The musicologist Géry Dumoulin works in the Brussels Musical Instruments Museum, where he is responsible for the wind instrument collection. He is specialised in the cornet, an instrument which he plays himself, both in its modern and its historical (19th-century) versions. The 19th-century instruments that he plays all have their own particular sonorities and technical characteristics. He performs in various ensembles, playing the modern cornet in e.g. the Brass Band Buizingen, with whom he has recorded several successful CDs. This brass band has been invited in Belgium, France, Holland, Great-Britain, Italy, Norway and Austria. He is also a regular guest to the Brabants Volksorkest for performances of the bravura dance repertoire, where especially polkas and waltzes require a virtuoso articulation technique. In 2006 he founded the ensemble À râse dè tère, a brass quartet that brings back to life the rural ‘arguèdènes’ tradition, short dance tunes somewhere in between the ball orchestra repertoire and brass bands. As a flugelhorn player, Géry performed with the Flemish Radio Orchestra for the CD recording of the film music of Séraphine (featuring Yolande Moreau in a realisation of Martin Provost). Apart from that, he greatly enjoys playing the didgeridoo. As a musicologist, Géry Dumoulin takes a particular interest in 19th-century brass organology, with a specialisation in the cornet à pistons. He actively takes part in international congresses and publishes articles in The Galpin Society Journal or The Historic Brass Society Journal. At present he is finishing various projects, among which fieldwork on the arguèdènes tradition. Music editions for 19th-century brass ensembles are a work in progress.
Véronique Rubens graduated at the Conservatory of Liege and Brussels with a master degree in piano with André De Groote. In the same period she completed a master in philology French/Italian at the University of Louvain.She perfected her piano playing with Jan Michiels, Josef De Beenhouwer, Sergei Leschenko and chamber music skills with the Alban Berg Quartett. Recently she’s studying harpsichord with Marie-Anne Dachy and discovers baroque organ playing with Guy Van Waas. She played the core of the piano trio repertoire, being part of the Trojka Trio for many years and works in different chamber groups and as an accompanist for singers.The modern piano is the center point of her musical activities, but her curiosity drives her to the historical keyboards. Apart from playing on pianoforte with Les Pantalons, she’s forming a duo with harpsichord and alto baroque violin with Els De Jonghe.At Orfeus Academy Alsemberg she’s teaching piano, chamber music and serves as piano accompanist. Besides teaching she’s an active music journalist for several magazines, Bruzz among others. She makes concert comments on classical radio Klara.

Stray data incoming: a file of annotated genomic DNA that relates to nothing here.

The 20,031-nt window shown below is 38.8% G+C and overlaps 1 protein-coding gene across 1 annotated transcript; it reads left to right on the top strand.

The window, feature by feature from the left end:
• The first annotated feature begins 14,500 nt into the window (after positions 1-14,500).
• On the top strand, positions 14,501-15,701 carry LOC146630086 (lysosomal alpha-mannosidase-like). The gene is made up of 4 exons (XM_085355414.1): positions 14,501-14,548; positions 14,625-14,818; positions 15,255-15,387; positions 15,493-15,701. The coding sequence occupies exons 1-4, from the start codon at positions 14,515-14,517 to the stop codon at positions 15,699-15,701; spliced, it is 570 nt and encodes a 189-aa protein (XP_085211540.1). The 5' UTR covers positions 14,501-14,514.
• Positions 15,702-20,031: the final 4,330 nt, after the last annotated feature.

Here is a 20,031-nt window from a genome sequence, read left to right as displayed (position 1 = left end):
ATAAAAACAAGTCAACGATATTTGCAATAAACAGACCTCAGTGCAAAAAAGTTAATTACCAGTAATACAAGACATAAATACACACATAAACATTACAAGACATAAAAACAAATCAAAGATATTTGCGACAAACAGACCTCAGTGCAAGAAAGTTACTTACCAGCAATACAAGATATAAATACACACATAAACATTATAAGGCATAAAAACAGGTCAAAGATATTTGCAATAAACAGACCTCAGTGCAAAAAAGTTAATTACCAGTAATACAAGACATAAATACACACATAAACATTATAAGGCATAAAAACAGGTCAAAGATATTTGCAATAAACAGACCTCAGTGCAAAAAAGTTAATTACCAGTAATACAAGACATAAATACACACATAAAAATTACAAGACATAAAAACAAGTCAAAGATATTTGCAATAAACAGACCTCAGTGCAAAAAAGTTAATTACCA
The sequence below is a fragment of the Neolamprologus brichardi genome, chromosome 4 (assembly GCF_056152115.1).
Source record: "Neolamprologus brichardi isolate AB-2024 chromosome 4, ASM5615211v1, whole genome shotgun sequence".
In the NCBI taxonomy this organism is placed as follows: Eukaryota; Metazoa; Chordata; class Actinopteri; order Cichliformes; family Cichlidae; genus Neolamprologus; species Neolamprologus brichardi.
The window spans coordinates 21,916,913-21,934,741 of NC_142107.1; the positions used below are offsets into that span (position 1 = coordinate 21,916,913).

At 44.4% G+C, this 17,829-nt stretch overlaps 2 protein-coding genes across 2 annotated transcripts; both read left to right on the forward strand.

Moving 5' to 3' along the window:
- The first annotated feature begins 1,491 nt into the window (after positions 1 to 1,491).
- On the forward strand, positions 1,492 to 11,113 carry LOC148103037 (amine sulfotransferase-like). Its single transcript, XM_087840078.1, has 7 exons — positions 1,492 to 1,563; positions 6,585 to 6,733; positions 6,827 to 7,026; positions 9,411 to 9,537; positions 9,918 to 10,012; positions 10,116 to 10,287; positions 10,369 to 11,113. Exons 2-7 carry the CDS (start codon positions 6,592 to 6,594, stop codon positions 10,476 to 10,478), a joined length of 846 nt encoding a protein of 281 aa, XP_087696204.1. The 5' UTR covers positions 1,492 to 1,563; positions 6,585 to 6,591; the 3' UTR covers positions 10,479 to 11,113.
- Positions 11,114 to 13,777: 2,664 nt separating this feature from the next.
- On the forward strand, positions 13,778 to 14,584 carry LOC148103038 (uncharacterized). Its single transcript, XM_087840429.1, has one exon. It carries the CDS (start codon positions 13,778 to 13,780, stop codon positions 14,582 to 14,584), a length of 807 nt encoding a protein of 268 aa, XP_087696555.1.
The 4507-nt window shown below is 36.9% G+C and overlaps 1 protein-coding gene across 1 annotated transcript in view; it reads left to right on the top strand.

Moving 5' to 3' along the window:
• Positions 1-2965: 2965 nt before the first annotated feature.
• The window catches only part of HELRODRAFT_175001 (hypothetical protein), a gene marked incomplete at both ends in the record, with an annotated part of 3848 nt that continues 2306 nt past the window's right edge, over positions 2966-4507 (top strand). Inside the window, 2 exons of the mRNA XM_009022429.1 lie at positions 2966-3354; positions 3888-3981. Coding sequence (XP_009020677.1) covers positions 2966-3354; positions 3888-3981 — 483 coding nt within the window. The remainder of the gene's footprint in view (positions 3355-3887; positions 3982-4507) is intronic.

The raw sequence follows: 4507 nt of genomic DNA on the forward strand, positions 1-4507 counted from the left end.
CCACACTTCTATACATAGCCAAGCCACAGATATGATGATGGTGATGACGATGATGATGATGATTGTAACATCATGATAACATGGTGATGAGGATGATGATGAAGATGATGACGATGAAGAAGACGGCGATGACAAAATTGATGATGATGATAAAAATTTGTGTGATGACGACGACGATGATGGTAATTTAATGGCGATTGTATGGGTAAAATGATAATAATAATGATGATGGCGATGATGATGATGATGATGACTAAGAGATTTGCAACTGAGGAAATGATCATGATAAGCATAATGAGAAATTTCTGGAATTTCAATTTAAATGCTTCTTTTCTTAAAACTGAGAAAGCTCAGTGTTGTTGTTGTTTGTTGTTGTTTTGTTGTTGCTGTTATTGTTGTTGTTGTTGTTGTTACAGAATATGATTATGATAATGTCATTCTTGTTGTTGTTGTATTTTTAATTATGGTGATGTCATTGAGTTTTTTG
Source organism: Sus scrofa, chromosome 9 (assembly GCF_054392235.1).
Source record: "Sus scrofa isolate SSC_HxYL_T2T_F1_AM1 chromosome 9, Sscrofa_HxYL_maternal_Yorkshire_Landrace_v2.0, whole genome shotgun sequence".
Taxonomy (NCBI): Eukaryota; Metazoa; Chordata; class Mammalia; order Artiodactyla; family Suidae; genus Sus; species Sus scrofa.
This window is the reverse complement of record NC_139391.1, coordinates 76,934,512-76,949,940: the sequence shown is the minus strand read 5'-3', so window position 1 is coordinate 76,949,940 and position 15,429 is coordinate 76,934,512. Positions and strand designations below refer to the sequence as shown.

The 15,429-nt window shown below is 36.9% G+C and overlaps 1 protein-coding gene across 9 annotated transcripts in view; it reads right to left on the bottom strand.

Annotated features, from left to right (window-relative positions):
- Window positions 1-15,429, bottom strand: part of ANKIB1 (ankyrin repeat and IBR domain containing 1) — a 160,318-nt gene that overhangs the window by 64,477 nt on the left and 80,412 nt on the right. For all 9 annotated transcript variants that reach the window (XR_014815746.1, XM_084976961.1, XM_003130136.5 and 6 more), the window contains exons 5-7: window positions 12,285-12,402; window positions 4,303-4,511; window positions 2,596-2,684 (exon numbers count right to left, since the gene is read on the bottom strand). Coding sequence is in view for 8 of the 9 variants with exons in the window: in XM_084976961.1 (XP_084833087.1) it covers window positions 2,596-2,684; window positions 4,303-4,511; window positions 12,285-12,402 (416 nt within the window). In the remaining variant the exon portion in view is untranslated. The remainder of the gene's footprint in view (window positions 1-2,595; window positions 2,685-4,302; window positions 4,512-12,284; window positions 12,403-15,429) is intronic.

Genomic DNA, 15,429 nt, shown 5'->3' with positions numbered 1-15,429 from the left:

An Van Laethem graduated with a Laureate Diploma (violin) from the Lemmens Institute in Louvain as a student of Bernadette Bracke. After that she studied baroque violin with Ryo Terakado at the Royal Conservatory in The Hague, she continued this specialisation with Sigiswald Kuijken at the Royal Conservatory in Brussels, where she obtained a First prize for baroque violin as well as for chamber music on historical instruments.
She participates in concerts and CD-recordings with the Huelgas Ensemble conducted by Paul Van Nevel, La Petite Bande conducted by Sigiswald Kuijken, B'Rock, Il Fondamento conducted by Paul Dombrecht, the Paul Rans Ensemble, Currende conducted by Erik Van Nevel, Zefiro Torna, Cannamella, Dous Mal, the Jean-Pierre Van Hees Quartet and several ancient-music ensembles.
Apart from that, she teaches baroque violin at the MAGO in Antwerp.